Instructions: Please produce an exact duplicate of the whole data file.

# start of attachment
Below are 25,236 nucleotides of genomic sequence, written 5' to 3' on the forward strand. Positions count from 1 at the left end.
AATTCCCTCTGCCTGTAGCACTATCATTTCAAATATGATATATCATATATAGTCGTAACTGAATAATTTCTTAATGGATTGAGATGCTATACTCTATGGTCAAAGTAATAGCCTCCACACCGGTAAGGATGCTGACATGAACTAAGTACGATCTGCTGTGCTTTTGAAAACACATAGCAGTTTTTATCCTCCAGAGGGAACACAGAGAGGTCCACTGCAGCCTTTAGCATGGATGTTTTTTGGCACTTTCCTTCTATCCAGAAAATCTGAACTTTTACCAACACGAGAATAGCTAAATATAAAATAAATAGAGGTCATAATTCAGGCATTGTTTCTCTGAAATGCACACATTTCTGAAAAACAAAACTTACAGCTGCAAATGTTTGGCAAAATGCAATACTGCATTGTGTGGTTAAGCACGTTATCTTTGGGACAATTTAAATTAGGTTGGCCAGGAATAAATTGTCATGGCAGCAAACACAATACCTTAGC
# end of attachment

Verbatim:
Below are 25,236 nucleotides of genomic sequence, written 5' to 3' on the forward strand. Positions count from 1 at the left end.
AATTCCCTCTGCCTGTAGCACTATCATTTCAAATATGATATATCATATATAGTCGTAACTGAATAATTTCTTAATGGATTGAGATGCTATACTCTATGGTCAAAGTAATAGCCTCCACACCGGTAAGGATGCTGACATGAACTAAGTACGATCTGCTGTGCTTTTGAAAACACATAGCAGTTTTTATCCTCCAGAGGGAACACAGAGAGGTCCACTGCAGCCTTTAGCATGGATGTTTTTTGGCACTTTCCTTCTATCCAGAAAATCTGAACTTTTACCAACACGAGAATAGCTAAATATAAAATAAATAGAGGTCATAATTCAGGCATTGTTTCTCTGAAATGCACACATTTCTGAAAAACAAAACTTACAGCTGCAAATGTTTGGCAAAATGCAATACTGCATTGTGTGGTTAAGCACGTTATCTTTGGGACAATTTAAATTAGGTTGGCCAGGAATAAATTGTCATGGCAGCAAACACAATACCTTAGC